Laurier study shows decline in fire resilience of black spruce trees

Photo by Abigail Heckbert

A new study led by Wilfrid Laurier University’s Associate professor of biology, Jennifer Balzer, has found that an increasing number of black spruce trees are less resilient to forest fires due to climate change threatening boreal ecosystems. 

The study was published in the journal of Proceedings of the National Academy of Sciences, and evaluates the changes in regeneration after forest fires from more than 1,500 forest sites that burned in the last 25 years across Canada

In western Canada, black spruce resilience is 60 per cent, and ⅓ of forest sites from Alaska to Quebec are declining, or have completely lost all black spruce in the area

Previously, black spruce trees demonstrated high resilience to fire and depended on it for growth and regeneration. They rely on fire because the cones on the trees stay closed until heat from the fire causes the waxy coating to melt away, releasing seeds that start the process of regeneration.

As black spruce trees take 50 years to reach reproductive maturity, the time between fires is too short, and there will not be enough seed available for self-replacement. 

The study has shown that loss of resilience to fire will enable forests that were dominated by black spruce trees to shift toward a different tree species

Jennifer and her collaborators found that two main factors are making black spruce trees less resilient in recent years.

The first reason is that wildfires burn deeply into the layers of soil. The thick peat soil layer where black spruce trees grow has prevented competitor species such as aspen and pine from dominating the area during regeneration. The deeper burning has caused peat soil layers to dry out, becoming more flammable, resulting in the burning of seedbeds that would have favoured black spruce regeneration over other species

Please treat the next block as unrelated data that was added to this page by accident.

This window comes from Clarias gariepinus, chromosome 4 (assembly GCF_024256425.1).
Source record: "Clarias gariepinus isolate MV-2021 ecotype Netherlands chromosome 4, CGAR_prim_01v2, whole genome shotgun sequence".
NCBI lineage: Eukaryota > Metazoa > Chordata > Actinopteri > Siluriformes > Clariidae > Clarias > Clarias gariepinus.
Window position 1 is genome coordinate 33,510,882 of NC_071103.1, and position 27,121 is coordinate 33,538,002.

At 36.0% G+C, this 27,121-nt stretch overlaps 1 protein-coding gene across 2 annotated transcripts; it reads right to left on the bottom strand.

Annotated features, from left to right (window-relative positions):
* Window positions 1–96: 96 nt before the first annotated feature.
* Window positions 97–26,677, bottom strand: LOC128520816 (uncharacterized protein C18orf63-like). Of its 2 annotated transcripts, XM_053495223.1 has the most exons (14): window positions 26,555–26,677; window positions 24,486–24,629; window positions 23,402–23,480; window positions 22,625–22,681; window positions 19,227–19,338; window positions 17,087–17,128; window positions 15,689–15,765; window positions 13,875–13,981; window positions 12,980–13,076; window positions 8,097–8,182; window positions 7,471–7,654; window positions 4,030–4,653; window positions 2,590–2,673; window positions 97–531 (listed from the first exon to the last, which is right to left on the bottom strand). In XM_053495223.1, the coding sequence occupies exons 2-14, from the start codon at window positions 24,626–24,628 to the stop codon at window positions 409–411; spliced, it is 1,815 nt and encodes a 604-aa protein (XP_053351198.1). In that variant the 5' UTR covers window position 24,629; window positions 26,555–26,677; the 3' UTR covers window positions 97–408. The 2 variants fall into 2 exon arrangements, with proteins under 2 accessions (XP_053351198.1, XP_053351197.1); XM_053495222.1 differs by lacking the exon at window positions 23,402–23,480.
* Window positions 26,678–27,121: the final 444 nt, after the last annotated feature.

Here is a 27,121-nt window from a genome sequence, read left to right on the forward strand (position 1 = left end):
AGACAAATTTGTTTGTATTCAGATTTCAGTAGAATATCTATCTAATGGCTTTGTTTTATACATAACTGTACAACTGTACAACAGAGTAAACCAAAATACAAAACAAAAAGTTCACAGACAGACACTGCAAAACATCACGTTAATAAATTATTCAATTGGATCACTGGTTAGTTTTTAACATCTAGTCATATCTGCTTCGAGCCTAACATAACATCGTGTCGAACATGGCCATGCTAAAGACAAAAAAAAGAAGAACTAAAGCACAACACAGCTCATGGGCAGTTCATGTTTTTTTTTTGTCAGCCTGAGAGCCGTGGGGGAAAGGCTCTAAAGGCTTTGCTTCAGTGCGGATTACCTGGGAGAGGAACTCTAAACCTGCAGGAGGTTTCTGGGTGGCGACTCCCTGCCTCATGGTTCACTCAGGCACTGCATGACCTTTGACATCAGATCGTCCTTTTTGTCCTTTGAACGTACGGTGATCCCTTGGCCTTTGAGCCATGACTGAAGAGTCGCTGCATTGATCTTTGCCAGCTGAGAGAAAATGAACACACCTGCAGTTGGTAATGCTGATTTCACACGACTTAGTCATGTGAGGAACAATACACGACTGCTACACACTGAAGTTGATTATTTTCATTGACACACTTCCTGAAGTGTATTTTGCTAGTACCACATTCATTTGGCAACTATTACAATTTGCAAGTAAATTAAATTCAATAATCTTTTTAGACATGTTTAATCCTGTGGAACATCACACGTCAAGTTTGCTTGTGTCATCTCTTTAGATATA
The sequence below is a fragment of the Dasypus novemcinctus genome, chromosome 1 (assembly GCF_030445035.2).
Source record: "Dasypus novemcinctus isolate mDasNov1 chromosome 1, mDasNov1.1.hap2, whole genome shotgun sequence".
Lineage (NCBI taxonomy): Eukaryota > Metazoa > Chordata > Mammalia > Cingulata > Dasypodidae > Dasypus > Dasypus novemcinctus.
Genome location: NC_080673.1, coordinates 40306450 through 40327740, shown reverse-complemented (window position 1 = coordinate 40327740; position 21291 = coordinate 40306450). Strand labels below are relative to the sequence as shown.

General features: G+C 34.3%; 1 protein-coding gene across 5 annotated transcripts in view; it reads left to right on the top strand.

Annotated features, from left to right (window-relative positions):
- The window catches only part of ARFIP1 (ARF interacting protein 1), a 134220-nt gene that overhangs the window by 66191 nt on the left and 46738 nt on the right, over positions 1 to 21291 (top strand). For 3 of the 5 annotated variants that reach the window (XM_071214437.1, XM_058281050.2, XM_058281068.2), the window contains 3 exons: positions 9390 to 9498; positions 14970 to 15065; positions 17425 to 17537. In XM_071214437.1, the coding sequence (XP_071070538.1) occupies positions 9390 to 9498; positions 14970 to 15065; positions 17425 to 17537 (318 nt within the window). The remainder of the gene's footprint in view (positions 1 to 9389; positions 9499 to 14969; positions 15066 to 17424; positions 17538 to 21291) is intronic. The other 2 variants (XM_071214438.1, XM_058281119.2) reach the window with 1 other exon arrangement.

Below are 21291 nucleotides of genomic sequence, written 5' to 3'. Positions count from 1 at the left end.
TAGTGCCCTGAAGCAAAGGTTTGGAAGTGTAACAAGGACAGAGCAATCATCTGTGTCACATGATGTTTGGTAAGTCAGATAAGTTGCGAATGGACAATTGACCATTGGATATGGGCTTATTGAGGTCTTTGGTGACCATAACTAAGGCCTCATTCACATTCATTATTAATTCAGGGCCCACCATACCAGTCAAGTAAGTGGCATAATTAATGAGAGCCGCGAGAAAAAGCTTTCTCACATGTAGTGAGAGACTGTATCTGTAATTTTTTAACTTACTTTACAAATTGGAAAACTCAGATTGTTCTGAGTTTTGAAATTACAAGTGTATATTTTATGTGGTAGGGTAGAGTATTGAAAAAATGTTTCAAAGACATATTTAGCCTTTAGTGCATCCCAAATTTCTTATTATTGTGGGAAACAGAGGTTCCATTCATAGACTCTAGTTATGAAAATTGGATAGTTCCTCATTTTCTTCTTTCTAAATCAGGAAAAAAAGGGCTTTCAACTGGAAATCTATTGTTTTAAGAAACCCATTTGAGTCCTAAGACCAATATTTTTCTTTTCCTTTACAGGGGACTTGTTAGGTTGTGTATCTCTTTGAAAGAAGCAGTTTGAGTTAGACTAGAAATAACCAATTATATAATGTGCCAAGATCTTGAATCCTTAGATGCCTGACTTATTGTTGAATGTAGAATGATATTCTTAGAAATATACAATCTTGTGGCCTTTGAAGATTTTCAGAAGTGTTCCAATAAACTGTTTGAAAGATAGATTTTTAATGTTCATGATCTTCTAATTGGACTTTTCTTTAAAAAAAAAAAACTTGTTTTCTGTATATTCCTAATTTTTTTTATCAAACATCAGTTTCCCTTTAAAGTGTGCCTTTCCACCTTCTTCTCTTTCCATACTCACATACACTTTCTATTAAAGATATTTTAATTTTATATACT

Secondly, climate change has made more forests in Canada vulnerable to drier conditions, increasing the burning during forest fires that challenges regeneration

It is important to consider the consequences of climate change and our carbon-footprint as the loss of black spruce trees across Canada is devastating to our environment. 

Not only are black spruce trees critical habitats for wildlife, they cool spil that enable the process of decomposition that protects permafrost by locking away vast amounts of carbon

This study has demonstrated how the declining fire resilience of black spruce trees could be detrimental to our ecosystems and environment––it is a wake-up call.

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